Unfortunately, many people with a homosexual orientation have been treated horrifically by both the church and society at large. We believe any form of hatred, bullying or abuse is sinful and call on Christians to show love and compassion toward each person, including active homosexuals and those questioning their gender identity. 

At the same time, we provide clarity regarding a Christian view of human sexuality. We believe humankind flourishes when we live under the authority of God as revealed in Scripture, and the world suffers when we reject His boundaries. We believe the Church is the pillar and support of truth and has a God-given obligation to uphold the teaching of Scripture, even in the face of societal pressure or cultural disagreements. 

1. A common argument for those supporting homosexual behavior is that some people are “born this way,” and thus have no control over their sexuality. The extent to which this is true is disputable, but either way, it fits within the Christian teaching that all humankind is born with a sinful nature.3 We believe all men and women have a sinful nature. This is manifested differently in different people. This does not validate sin, but instead reveals the need for a Savior.

Furthermore, we believe a Christ-follower’s most fundamental identity is found in their adoption as a son or daughter of God, not in their sexuality.4

2. Temptation is not sin and is common to all humanity.5 Jesus Himself was tempted by sin.6 Temptation, including homosexual attraction, is not sin and should never be a place of condemnation. Due to the social stigma surrounding homosexuality, many Christians have hidden their tendency toward same sex attraction. We believe the Church should be a safe place to share our temptation and support one another in our desire to live in freedom from all kinds of sinful behavior.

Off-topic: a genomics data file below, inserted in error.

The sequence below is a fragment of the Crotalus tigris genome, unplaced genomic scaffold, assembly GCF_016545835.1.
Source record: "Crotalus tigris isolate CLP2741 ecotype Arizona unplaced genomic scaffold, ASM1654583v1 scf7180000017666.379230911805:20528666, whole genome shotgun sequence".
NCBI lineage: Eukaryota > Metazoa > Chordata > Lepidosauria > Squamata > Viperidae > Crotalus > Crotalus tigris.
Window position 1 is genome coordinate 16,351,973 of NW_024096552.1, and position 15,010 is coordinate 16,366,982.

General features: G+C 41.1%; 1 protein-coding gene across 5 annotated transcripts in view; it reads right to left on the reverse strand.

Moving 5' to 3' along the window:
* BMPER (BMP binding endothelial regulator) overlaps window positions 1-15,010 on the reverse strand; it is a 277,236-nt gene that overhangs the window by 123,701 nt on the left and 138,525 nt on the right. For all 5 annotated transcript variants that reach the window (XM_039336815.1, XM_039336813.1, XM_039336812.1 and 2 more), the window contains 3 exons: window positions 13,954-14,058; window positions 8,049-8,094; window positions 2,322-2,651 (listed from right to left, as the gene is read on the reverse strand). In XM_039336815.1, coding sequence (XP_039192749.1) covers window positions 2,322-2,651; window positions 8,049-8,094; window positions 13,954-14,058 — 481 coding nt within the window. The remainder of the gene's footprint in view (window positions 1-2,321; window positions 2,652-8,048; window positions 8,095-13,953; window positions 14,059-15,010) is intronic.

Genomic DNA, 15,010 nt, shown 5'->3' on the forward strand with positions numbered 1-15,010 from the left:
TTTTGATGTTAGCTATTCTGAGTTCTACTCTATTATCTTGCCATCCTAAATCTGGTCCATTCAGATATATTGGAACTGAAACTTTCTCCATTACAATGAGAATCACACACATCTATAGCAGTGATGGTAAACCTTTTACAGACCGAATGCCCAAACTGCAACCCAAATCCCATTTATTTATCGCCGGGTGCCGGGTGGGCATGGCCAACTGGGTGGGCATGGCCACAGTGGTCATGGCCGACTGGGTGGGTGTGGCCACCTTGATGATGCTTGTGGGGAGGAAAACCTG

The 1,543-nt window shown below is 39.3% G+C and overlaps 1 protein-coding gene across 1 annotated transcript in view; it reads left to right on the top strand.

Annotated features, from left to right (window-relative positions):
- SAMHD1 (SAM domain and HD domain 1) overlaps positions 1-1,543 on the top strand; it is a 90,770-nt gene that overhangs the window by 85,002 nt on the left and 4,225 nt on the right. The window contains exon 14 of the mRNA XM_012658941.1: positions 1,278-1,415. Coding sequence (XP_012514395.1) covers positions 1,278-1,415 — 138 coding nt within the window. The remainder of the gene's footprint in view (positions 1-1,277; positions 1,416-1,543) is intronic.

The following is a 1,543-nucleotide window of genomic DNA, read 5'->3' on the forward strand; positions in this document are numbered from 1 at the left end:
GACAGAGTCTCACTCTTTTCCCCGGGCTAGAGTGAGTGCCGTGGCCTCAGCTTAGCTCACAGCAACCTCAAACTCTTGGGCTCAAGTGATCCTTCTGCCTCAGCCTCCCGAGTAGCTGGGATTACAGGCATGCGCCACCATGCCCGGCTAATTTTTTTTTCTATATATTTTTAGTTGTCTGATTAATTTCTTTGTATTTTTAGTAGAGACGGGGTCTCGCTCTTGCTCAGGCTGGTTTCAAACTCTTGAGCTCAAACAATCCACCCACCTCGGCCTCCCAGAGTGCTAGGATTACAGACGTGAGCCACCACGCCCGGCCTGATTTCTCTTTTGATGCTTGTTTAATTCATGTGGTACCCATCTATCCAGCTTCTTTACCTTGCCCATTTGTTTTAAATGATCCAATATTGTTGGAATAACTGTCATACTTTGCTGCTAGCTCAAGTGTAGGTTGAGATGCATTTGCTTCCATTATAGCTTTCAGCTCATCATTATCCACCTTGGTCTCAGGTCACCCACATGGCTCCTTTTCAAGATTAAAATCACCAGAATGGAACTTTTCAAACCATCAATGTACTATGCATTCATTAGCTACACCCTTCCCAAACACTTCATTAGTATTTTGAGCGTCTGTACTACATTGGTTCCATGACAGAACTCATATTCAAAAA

3. Jesus provides grace to overcome temptation.7 Though we’re all tempted to sin, Scripture teaches us that God empowers us to overcome.8 This does not mean that everyone with homosexual attraction is guaranteed to develop heterosexual feelings (though many will), nor is this the goal of faith, but it does mean we can all live in freedom from sin. 

Freedom from sin is found first and foremost in the grace of God and is supported by Christian community.9 We joyfully support believers in their journey to freedom and growth in Christlike character.  

4. Homosexual behavior is not a “worse” sin than others, but it is still sin. We recognize that some manifestations of sin have received strong condemnation in Christian culture, such as homosexuality, while others have been rationalized or overlooked, such as greed or slander. We grieve over any place of hypocrisy in the church. We believe Jesus calls all believers to the life of a disciple.10 This life involves sacrifice and surrender for everyone, including, but certainly not limited to, our sexuality.